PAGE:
YOU ARE HERE: LAT HomeCollections


Obama's gamble

Targeting Bin Laden with a missile strike wasn't enough. The president needed proof he was dead -- and a bolder plan.

May 03, 2011|Bob Drogin and Christi Parsons and Ken Dilanian

WASHINGTON — The nail-biting moment, the period when absolute disaster loomed, came at the very start.

About two dozen Navy SEALs and other U.S. commandos were supposed to rope down into a Pakistani residential compound from a pair of specially modified Black Hawk helicopters in the predawn hours Monday, race into two buildings, and capture or kill Osama bin Laden. One chopper stalled as it hovered between the compound's high walls, unable to sustain its lift, and thudded into the dirt.

Half a world away in the White House Situation Room, the president and his war council crowded around a table covered with briefing papers and keyboards and watched nervously as video feeds streamed in. The special forces team needed a rescue chopper. Gunfire was blazing around them. No one wanted another "Black Hawk Down" debacle.

"A lot of people were holding their breath," recalled John Brennan, the president's counter-terrorism advisor.

The extraordinary drama surrounding the killing of Bin Laden encompassed the White House, the CIA and other arms of America's vast national security apparatus. The tale is part detective story, part spy thriller. But the decade-old manhunt for the Al Qaeda leader ultimately came down to a three-story building on a dirt road in the Pakistani army town of Abbottabad, north of Islamabad.

If the raid went wrong, President Obama would bear the blame. He had vetoed a plan to obliterate the compound with an airstrike. Obama wanted to be certain he had Bin Laden, and there was no guarantee that a smoking crater would yield proof. He had asked for a bolder plan, one that would allow the U.S. to take custody of Bin Laden or his body. It posed far more risk.

As reports flowed into the White House, the commando team methodically swept through the compound. Bin Laden and his family lived on the second and third floors of the largest structure, U.S. intelligence indicated. Officials said that when the commandos found him there, he was armed and "resisted." They shot him in the head and chest.

There were conflicting reports Monday about whether Bin Laden had fired at the Americans, or whether he had tried to use a woman as a human shield. His wife, who called out Bin Laden's name during the fight, was wounded in the leg during the battle and may have tried to interpose herself between the troops and her husband, but Bin Laden was not hiding behind her, a senior U.S. official said.

Within 20 minutes, the fighting had ended. In 20 more, the military had flown in a backup helicopter. The commandos questioned several people in the compound to confirm Bin Laden's identity, detonated explosives to destroy the crippled Black Hawk and then departed. As they flew off, they carried with them the bloodied corpse of the tall man with a thick beard.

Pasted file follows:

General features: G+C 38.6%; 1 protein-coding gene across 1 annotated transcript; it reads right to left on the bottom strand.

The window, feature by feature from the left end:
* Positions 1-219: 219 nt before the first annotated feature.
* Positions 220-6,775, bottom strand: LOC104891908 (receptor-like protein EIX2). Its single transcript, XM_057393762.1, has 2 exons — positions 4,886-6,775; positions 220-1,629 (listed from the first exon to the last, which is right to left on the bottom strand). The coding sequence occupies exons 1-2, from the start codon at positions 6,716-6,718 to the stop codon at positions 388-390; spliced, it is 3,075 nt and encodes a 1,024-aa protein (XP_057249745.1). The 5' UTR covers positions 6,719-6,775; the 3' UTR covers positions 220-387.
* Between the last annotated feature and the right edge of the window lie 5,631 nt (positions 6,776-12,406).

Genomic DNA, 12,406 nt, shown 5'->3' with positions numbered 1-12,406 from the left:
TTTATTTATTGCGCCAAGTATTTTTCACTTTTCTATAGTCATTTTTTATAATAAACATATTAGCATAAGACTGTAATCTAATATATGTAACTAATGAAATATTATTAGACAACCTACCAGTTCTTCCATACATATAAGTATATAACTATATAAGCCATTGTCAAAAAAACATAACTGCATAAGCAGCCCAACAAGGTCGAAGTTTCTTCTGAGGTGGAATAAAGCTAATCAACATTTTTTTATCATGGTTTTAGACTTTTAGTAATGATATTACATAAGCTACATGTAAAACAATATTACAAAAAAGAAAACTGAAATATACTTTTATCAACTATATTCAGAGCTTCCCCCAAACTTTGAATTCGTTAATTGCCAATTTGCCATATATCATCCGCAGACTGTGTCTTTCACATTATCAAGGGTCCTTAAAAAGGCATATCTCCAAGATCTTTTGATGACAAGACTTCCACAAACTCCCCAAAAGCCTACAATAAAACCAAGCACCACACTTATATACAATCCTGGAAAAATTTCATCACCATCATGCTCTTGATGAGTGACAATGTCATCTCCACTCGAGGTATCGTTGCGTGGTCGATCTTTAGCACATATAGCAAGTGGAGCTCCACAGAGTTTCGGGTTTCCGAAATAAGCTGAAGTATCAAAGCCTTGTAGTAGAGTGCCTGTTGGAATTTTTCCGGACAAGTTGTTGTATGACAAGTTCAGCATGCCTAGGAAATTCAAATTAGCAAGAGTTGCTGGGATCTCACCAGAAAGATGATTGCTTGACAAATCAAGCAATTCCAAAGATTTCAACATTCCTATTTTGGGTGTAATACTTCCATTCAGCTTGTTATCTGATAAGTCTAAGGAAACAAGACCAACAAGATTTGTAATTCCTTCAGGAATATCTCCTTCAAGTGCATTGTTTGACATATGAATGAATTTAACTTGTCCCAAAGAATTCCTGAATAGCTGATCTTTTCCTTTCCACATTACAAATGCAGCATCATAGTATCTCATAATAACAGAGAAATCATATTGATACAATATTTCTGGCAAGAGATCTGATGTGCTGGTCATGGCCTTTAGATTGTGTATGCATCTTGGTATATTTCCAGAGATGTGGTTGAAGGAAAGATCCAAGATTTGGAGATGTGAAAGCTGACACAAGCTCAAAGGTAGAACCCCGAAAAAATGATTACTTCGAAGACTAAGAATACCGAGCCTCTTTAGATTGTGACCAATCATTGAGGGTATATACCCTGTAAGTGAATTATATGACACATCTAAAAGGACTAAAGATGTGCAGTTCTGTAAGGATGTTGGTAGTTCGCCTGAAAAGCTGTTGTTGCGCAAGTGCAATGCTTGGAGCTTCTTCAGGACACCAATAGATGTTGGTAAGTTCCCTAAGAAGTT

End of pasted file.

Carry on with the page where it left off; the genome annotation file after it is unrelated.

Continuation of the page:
In addition, the raiding party took "a large volume of information" from the compound, a U.S. official said, "so large that the CIA is standing up a task force" to examine it for clues. The material, which includes digital and paper files, could be a treasure trove of new intelligence about Al Qaeda, the official said. Among other things, officials hope the information will lead them to Al Qaeda's other leaders.

They left behind the bodies of four other people killed in the raid -- a courier they had been tracking for years, his brother, one of Bin Laden's sons and an unidentified woman.

The Pakistani government, which had not been informed of the raid in advance, scrambled aircraft in response to the firefight, but the low-flying U.S. helicopters quickly flew out of Pakistani airspace.

Within hours, Bin Laden's remains had been given funeral rites designed by the military to be consistent with Muslim practices and dropped into the northern Arabian Sea from the hangar deck of the aircraft carrier Carl Vinson. The FBI quickly slapped "Deceased" on its Internet posters for the world's most wanted terrorist.

Bin Laden had vanished after the Sept. 11 attacks of 2001. U.S. military commanders had failed to close the noose around his Afghan stronghold in Tora Bora, and the Al Qaeda leader and his aides somehow hiked across the rugged border region into Pakistan.

Once or twice a year, Bin Laden popped up on a new video or audio recording, mocking America's leaders and urging his faithful to follow his path. They did so with bombings in London, Madrid, Bali and elsewhere.

The CIA knew that Bin Laden had stopped using cellphones and other electronic or digital communications long ago to evade U.S. intelligence. He relied on human couriers instead to get his videos and other messages out to underlings and followers.

Find the courier, the thinking went, and they'd ultimately find Bin Laden.

Interrogators at the U.S. naval base at Guantanamo Bay were pushed to ask Al Qaeda suspects in custody about possible couriers. The information came in pieces, a U.S. official said, and it took years.

Los Angeles Times Articles